I’m so pleased to see people taking a stand to protect their health and the environment. These initiatives are proliferating and getting attention, but most importantly—RESULTS!  Setting the precedent is the hardest part. After that it’s easy for others to follow the blueprint and expect success.  

In this case, the vote was unopposed! 

Hopefully through this process the public will come to realize that it’s not only about the incredible amount of waste produced by the bottles that is a threat, but the plastic breaking down is dangerous to our bodies and the ecosystem, AND the so-called “pure” water sold in many of these bottles is anything but pure, and just over-priced, glorified, designer tap water. It’s time to get smart. ~ BP

SF becomes first major city to ban sale of plastic water bottles

Tue, Mar 4, 2014

San Francisco on Tuesday became the first major city in the U.S. to ban the sale of plastic water bottles on public property, building on a nationwide effort to curb waste from the billion-dollar industry.

The nine-months-in-the-making proposal by Board of Supervisors President David Chiu navigated a number of challenging issues, from The City’s drinking-water infrastructure to impacts on events such as the Folsom Street Fair or lower-key nonprofit events that often rely on the sale of bottled water for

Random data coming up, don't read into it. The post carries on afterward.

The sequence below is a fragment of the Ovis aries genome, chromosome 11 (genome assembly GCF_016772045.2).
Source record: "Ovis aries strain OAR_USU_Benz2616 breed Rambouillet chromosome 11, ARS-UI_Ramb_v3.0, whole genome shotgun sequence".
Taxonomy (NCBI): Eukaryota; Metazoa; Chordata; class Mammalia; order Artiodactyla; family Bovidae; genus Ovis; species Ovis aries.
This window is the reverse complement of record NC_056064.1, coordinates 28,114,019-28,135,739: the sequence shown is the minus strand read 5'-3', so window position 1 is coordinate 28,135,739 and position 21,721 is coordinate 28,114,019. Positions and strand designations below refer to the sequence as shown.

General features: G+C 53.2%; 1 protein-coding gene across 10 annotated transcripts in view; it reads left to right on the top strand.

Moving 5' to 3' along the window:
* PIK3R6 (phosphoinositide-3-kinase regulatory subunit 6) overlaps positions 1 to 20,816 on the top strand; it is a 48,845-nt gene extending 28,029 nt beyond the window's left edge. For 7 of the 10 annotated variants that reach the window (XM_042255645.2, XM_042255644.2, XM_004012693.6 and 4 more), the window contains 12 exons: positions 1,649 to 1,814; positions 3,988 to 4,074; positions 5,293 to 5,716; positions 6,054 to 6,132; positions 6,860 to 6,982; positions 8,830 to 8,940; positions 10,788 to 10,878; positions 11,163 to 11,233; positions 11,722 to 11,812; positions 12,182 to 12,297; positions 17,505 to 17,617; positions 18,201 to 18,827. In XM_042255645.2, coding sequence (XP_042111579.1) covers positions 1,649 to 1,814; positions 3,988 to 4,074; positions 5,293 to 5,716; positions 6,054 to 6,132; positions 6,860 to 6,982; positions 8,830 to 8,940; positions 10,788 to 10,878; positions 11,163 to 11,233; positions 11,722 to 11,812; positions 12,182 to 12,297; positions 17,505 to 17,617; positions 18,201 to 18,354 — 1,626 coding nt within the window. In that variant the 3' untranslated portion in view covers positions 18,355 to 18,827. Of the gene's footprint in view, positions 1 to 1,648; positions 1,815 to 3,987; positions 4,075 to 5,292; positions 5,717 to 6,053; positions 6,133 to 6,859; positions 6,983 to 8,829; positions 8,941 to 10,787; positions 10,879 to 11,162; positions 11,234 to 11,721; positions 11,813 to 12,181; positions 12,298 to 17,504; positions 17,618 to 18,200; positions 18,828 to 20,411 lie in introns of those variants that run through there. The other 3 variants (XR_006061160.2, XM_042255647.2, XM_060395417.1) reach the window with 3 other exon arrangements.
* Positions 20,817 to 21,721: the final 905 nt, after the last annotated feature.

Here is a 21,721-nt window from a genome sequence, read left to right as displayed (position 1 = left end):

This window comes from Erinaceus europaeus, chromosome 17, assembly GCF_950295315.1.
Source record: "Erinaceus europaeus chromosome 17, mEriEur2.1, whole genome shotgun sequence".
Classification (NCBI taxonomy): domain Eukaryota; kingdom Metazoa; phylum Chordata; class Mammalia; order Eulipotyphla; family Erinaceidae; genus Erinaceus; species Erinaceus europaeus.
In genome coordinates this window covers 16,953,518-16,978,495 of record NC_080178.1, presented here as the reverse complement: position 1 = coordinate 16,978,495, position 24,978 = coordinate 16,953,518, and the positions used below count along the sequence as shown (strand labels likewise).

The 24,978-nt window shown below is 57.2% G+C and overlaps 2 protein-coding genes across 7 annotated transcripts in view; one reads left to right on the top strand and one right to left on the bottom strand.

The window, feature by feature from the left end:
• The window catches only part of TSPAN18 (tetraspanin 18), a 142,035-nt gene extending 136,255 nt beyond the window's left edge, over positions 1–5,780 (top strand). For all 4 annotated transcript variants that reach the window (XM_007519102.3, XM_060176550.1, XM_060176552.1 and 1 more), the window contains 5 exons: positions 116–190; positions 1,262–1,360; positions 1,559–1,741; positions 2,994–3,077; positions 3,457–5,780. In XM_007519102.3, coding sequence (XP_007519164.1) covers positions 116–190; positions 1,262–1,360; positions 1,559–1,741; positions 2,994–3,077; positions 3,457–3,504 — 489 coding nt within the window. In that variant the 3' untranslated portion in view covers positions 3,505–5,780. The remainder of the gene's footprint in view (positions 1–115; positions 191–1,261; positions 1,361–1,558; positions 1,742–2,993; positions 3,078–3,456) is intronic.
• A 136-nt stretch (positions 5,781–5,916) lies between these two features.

Even as the American Beverage Association opposed the restrictions, staunch environmentalists were calling for a tougher crackdown.

During the next four years, the ban will phase out the sales of plastic water bottles holding 21 ounces or less on city property, indoor or outdoor, which will impact park vendors, food truck operators, street fairs and places like the Moscone Center convention facility. Waivers are permissible if an adequate alternative water source is not available.

“It was not long ago that our world wasn’t addicted to plastic water bottles,” Chiu said. “It wasn’t until the 1990s that the now-$60 billion plastic-bottle water industry experienced an enormous growth based on massive marketing and distribution campaigns.”

The proposal was supported by the Think Outside the Bottle campaign, a nationwide effort that encourages restrictions of the “eco-unfriendly product.”

San Francisco’s ban is less strict than the full prohibitions passed in 14 national parks, a number of universities and Concord, Mass.

“This is legislation that takes a much more targeted approach to reducing plastic-bottle waste,” Chiu said.

In San Francisco, Recology collects 10 million to 15 million single-use plastic water bottles a year, Chiu said.

Violators of the ban would face fines of up to $1,000.

Joshua Arce, chairman of the Commission on the Environment, said the ban is “another step forward on our zero-waste goal.” The City wants to have no waste going to its landfill by 2020. Its diversion rate now stands at 80 percent.

Past efforts toward the goal included banning plastic bags and plastic-foam containers.

“We had big public events for decades without plastic bottles and we’ll do fine without them again,” Arce said.

The American Beverage Association, which includes Coca-Cola Co. and PepsiCo, said in a statement that the ban was “nothing more than a solution in search of a problem. This is a misguided attempt by city supervisors to decrease waste in a city of avid recyclers.”

Chiu said Tuesday that future restrictions may follow.

“If we can do this on public property and folks understand that this is absolutely doable, then we can look at next steps,” he said.

The Board of Supervisors voted 11-0 to approve the legislation Tuesday.